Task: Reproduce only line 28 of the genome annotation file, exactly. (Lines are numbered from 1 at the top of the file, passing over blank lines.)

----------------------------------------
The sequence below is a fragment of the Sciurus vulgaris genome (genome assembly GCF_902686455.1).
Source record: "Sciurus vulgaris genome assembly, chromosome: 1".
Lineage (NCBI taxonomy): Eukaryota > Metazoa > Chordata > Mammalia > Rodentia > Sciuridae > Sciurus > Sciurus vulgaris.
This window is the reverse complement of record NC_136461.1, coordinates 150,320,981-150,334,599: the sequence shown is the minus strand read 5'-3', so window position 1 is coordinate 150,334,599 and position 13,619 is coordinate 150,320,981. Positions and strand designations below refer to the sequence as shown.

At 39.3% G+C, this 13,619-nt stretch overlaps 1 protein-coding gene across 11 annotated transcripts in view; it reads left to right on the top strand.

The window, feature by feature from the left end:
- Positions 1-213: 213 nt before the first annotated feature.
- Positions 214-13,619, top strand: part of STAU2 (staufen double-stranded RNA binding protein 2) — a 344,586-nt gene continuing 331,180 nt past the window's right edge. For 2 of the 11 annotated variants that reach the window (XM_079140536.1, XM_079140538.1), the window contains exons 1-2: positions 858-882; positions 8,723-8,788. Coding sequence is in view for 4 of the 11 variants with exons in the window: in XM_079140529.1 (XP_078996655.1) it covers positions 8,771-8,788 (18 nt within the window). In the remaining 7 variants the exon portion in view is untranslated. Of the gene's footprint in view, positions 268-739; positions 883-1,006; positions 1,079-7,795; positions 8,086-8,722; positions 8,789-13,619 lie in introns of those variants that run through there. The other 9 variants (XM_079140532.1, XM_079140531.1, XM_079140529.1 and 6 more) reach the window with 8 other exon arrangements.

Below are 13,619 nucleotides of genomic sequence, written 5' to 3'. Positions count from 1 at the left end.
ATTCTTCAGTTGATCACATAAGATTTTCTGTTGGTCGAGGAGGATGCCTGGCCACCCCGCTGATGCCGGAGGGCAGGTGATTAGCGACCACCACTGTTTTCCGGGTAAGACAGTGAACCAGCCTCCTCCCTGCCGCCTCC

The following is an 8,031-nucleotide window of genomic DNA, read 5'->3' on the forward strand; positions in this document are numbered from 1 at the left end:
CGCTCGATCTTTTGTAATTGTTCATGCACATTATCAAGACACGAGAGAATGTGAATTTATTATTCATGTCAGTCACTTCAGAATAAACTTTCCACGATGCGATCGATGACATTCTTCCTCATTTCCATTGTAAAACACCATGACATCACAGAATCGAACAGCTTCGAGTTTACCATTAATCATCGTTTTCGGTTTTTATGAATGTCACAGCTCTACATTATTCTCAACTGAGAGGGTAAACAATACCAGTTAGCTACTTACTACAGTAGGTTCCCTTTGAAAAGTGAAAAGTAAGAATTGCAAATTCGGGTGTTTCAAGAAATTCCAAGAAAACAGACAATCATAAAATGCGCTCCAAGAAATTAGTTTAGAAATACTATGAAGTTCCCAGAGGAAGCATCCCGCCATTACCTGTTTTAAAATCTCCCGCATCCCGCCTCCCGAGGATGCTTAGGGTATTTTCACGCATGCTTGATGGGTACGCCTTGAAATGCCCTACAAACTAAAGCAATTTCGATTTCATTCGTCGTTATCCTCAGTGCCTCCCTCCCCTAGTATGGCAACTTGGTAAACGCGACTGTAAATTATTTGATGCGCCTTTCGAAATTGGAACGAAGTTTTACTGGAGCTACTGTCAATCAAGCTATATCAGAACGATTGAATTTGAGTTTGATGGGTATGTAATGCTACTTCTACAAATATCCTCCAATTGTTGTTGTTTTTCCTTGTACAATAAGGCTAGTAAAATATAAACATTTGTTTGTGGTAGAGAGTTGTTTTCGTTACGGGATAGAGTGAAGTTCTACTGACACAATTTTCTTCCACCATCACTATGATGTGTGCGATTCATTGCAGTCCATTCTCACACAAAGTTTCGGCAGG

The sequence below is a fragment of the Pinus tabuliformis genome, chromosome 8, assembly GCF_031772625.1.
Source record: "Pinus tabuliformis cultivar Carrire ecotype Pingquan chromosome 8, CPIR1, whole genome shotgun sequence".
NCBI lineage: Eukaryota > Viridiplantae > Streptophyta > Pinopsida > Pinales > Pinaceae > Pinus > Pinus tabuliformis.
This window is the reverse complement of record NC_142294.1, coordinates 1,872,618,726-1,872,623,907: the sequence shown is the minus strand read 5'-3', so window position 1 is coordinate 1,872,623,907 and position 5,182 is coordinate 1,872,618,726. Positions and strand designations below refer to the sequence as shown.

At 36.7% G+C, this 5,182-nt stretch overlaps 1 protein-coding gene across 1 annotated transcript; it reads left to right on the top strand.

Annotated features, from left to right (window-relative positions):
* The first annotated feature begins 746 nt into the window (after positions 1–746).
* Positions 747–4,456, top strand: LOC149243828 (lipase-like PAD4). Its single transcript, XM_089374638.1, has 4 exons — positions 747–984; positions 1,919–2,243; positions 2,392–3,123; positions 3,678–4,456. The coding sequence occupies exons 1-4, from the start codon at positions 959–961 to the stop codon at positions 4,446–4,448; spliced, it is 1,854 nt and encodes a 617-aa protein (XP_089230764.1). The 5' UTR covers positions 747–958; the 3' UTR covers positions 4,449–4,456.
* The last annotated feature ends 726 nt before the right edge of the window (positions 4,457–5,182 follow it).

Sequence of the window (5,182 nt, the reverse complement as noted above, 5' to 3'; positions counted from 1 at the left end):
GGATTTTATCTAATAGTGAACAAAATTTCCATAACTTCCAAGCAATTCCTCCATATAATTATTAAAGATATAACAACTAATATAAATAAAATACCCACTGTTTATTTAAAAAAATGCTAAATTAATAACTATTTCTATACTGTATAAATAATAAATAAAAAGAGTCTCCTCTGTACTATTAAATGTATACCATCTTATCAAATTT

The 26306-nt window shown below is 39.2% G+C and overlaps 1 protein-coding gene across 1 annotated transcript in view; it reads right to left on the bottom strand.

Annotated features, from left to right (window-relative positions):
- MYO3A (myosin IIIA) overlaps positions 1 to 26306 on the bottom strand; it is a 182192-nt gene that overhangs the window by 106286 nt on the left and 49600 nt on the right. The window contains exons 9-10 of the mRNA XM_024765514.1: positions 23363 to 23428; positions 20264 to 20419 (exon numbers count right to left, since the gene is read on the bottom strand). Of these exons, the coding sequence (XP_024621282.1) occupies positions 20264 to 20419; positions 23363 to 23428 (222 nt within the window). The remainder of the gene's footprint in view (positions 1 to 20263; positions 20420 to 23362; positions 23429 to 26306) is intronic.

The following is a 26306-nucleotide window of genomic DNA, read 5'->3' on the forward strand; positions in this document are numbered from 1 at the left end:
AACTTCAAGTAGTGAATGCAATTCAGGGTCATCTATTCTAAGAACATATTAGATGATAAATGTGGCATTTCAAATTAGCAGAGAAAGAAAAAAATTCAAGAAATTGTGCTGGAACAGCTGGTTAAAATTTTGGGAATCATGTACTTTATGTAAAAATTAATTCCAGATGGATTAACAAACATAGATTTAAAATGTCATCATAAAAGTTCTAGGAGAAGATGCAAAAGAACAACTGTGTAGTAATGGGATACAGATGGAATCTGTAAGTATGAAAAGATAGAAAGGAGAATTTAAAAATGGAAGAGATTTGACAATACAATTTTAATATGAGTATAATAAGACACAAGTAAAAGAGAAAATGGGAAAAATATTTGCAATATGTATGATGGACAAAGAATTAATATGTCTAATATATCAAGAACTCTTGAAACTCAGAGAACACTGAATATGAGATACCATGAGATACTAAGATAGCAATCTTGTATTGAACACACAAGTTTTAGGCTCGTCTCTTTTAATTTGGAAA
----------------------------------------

AACTTCAAGTAGTGAATGCAATTCAGGGTCATCTATTCTAAGAACATATTAGATGATAAATGTGGCATTTCAAATTAGCAGAGAAAGAAAAAAATTCAAGAAATTGTGCTGGAACAGCTGGTTAAAATTTTGGGAATCATGTACTTTATGTAAAAATTAATTCCAGATGGATTAACAAACATAGATTTAAAATGTCATCATAAAAGTTCTAGGAGAAGATGCAAAAGAACAACTGTGTAGTAATGGGATACAGATGGAATCTGTAAGTATGAAAAGATAGAAAGGAGAATTTAAAAATGGAAGAGATTTGACAATACAATTTTAATATGAGTATAATAAGACACAAGTAAAAGAGAAAATGGGAAAAATATTTGCAATATGTATGATGGACAAAGAATTAATATGTCTAATATATCAAGAACTCTTGAAACTCAGAGAACACTGAATATGAGATACCATGAGATACTAAGATAGCAATCTTGTATTGAACACACAAGTTTTAGGCTCGTCTCTTTTAATTTGGAAA